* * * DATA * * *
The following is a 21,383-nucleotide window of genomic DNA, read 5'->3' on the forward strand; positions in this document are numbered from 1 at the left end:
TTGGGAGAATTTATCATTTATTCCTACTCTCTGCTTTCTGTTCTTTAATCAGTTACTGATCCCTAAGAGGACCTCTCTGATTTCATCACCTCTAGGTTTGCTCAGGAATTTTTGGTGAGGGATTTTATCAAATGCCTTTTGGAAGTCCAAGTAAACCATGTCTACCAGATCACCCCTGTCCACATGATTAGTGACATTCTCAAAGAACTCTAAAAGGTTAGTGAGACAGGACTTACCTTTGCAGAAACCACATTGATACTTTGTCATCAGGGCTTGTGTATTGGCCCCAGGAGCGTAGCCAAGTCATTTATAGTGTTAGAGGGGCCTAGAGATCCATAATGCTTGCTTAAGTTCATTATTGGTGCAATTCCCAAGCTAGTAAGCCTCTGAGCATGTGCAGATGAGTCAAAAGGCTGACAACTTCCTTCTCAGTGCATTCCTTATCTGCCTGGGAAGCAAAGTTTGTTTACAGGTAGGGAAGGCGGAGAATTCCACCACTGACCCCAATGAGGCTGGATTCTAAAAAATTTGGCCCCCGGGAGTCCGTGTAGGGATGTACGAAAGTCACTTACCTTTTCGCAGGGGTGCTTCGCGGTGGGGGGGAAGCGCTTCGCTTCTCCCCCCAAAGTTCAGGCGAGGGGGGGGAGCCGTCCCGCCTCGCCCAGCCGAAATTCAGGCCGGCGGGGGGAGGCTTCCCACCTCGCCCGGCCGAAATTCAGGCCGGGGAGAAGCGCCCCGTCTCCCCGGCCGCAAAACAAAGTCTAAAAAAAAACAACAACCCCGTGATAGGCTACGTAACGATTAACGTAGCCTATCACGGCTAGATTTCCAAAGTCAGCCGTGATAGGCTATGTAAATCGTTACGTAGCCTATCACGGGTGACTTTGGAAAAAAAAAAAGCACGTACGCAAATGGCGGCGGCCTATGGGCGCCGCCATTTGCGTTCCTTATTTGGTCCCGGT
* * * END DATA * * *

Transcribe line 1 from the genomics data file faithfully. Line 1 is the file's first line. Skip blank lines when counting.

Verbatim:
The following is a 21,383-nucleotide window of genomic DNA, read 5'->3' on the forward strand; positions in this document are numbered from 1 at the left end: